Synopses & Reviews
, Peter Handke's first full-length drama--hailed in Europe as "the play of the decade" and compared in importance to Waiting for Godot
--is the story of an autistic adolescent who finds himself at a complete existential loss on the stage, with but a single sentence to call his own. Drilled by prompters who use terrifyingly funny logical and alogical language-sequences, Kaspar learns to speak "normally" and eventually becomes creative--"doing his own thing" with words; for this he is destroyed.
In Offending the Audience and Self-Accusation, one-character "speak-ins," Handke further explores the relationship between public performance and personal identity, forcing us to reconsider our sense of who we are and what we know.
"It's not often you come across writing that resounds with the undeniable sense that a writer's life hangs in the balance."--Sam Shepard, Vanity Fair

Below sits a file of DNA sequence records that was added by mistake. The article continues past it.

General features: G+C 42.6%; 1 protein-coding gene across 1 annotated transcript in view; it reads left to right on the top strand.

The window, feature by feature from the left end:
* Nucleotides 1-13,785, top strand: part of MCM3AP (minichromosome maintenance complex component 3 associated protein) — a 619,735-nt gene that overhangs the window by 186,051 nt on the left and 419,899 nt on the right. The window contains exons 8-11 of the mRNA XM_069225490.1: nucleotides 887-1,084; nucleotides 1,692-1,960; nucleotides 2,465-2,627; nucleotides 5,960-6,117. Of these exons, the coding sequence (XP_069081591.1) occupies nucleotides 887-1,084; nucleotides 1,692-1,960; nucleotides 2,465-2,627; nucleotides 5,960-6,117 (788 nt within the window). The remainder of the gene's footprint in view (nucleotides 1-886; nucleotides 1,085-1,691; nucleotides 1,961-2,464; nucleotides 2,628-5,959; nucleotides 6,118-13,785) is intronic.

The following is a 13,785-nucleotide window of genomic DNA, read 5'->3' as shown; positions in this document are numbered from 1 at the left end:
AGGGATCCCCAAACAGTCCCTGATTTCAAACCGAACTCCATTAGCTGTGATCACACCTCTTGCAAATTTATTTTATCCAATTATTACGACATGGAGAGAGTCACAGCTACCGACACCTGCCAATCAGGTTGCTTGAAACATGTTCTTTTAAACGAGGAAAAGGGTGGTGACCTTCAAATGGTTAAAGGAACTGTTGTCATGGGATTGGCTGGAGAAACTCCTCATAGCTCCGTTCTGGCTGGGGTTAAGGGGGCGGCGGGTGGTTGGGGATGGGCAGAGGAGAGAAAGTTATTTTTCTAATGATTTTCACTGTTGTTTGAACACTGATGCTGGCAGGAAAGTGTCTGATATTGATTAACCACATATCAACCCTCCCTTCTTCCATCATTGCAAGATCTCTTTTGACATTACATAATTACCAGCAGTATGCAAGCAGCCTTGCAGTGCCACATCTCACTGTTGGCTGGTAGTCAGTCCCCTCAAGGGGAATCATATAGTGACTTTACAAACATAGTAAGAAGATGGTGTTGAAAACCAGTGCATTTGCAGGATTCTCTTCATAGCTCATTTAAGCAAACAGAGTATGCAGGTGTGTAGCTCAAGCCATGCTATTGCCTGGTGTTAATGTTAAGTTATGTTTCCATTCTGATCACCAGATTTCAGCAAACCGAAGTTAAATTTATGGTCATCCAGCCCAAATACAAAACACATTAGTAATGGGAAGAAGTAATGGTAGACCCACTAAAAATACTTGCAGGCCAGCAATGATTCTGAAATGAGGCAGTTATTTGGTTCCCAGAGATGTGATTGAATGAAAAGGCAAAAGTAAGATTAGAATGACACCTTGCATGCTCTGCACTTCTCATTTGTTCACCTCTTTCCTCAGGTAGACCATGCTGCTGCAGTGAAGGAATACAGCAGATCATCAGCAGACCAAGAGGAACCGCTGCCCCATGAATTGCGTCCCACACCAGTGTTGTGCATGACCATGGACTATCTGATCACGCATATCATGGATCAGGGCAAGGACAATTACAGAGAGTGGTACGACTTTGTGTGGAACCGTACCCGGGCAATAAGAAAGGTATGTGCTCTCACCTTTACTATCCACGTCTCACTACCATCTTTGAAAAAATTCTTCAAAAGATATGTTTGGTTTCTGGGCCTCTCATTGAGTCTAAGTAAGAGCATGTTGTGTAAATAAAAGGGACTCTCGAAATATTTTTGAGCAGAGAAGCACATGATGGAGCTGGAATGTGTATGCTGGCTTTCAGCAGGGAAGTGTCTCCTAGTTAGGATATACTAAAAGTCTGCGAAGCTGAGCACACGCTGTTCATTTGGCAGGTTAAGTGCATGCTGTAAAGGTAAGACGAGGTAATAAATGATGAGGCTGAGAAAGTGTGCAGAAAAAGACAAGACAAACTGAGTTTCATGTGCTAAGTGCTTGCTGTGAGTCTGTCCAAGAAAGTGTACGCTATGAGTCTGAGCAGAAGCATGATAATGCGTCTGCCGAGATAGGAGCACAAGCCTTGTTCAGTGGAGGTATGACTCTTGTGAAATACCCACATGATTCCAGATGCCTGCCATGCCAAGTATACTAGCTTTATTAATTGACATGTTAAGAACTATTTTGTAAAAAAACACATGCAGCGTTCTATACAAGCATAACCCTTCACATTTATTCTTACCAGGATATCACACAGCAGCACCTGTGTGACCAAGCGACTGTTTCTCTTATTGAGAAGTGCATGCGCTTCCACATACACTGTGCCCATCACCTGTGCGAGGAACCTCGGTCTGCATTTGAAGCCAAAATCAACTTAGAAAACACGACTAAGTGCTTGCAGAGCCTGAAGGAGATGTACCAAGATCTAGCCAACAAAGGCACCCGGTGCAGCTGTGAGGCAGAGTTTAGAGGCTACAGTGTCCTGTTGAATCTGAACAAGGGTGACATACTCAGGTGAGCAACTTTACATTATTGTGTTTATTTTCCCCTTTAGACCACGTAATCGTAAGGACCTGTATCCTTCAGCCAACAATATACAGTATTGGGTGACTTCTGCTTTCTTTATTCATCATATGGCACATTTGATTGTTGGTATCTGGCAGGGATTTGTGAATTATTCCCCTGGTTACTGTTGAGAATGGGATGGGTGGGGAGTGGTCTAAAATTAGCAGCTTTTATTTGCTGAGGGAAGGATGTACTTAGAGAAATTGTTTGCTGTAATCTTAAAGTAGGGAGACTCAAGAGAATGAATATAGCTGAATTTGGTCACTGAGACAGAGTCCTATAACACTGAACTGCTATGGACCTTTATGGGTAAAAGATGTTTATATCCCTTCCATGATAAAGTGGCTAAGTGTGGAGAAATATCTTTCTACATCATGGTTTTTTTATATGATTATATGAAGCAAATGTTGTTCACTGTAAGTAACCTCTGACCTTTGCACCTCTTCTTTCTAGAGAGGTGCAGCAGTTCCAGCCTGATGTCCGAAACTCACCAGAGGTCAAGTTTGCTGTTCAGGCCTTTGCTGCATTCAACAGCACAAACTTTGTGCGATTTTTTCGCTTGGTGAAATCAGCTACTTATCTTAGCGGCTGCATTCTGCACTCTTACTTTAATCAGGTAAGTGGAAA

"Unmistakably one of the best writers we have in that self-discovering tendency in contemporary writing we have chosen to call post-modernism. His plays and novels have steadily and splendidly put to the test many of our essential presumptions about the nature of reality and art."--Malcolm Bradbury, The New York Times Book Review
About the Author
was born in Griffen, Austria in 1942. His many works of fiction include Absence
, The Goalie's Anxiety at the Penalty Kick
, and Short Letter
, Long Farewell
Table of Contents
Offending the audience -- Self-accusation -- Kaspar.